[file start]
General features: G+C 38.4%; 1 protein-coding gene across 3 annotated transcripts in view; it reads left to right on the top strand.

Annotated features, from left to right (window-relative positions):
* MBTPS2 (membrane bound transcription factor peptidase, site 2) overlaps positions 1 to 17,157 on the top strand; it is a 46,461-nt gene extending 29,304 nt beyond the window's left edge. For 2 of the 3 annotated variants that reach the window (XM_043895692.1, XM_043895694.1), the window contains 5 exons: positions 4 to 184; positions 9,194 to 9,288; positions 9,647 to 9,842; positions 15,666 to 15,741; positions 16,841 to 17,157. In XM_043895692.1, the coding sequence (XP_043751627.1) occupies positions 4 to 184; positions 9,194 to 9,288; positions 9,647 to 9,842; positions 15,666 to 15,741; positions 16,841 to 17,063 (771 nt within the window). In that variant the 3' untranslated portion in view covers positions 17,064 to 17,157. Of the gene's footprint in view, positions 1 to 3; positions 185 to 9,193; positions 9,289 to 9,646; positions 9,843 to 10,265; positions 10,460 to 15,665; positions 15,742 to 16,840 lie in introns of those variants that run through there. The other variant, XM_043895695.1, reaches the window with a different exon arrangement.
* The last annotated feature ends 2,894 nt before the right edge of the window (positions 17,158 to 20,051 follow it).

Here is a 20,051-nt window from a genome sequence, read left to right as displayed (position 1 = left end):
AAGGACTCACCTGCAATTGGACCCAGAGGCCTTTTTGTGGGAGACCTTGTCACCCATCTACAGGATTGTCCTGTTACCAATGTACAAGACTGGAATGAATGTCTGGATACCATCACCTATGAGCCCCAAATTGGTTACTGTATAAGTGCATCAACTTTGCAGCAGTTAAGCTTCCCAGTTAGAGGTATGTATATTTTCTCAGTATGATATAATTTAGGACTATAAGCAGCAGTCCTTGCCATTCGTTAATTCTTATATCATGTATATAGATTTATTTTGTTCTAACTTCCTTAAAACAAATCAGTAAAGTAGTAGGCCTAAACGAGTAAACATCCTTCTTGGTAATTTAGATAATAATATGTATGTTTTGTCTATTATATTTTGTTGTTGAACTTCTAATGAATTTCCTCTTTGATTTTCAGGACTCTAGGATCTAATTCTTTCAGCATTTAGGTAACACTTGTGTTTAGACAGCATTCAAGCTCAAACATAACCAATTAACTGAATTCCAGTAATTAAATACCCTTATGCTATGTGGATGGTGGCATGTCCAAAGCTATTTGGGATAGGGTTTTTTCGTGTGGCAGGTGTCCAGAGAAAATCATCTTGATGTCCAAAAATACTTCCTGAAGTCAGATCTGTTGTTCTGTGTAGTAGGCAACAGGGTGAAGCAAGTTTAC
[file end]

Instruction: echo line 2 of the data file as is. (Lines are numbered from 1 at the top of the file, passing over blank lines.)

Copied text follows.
Annotated features, from left to right (window-relative positions):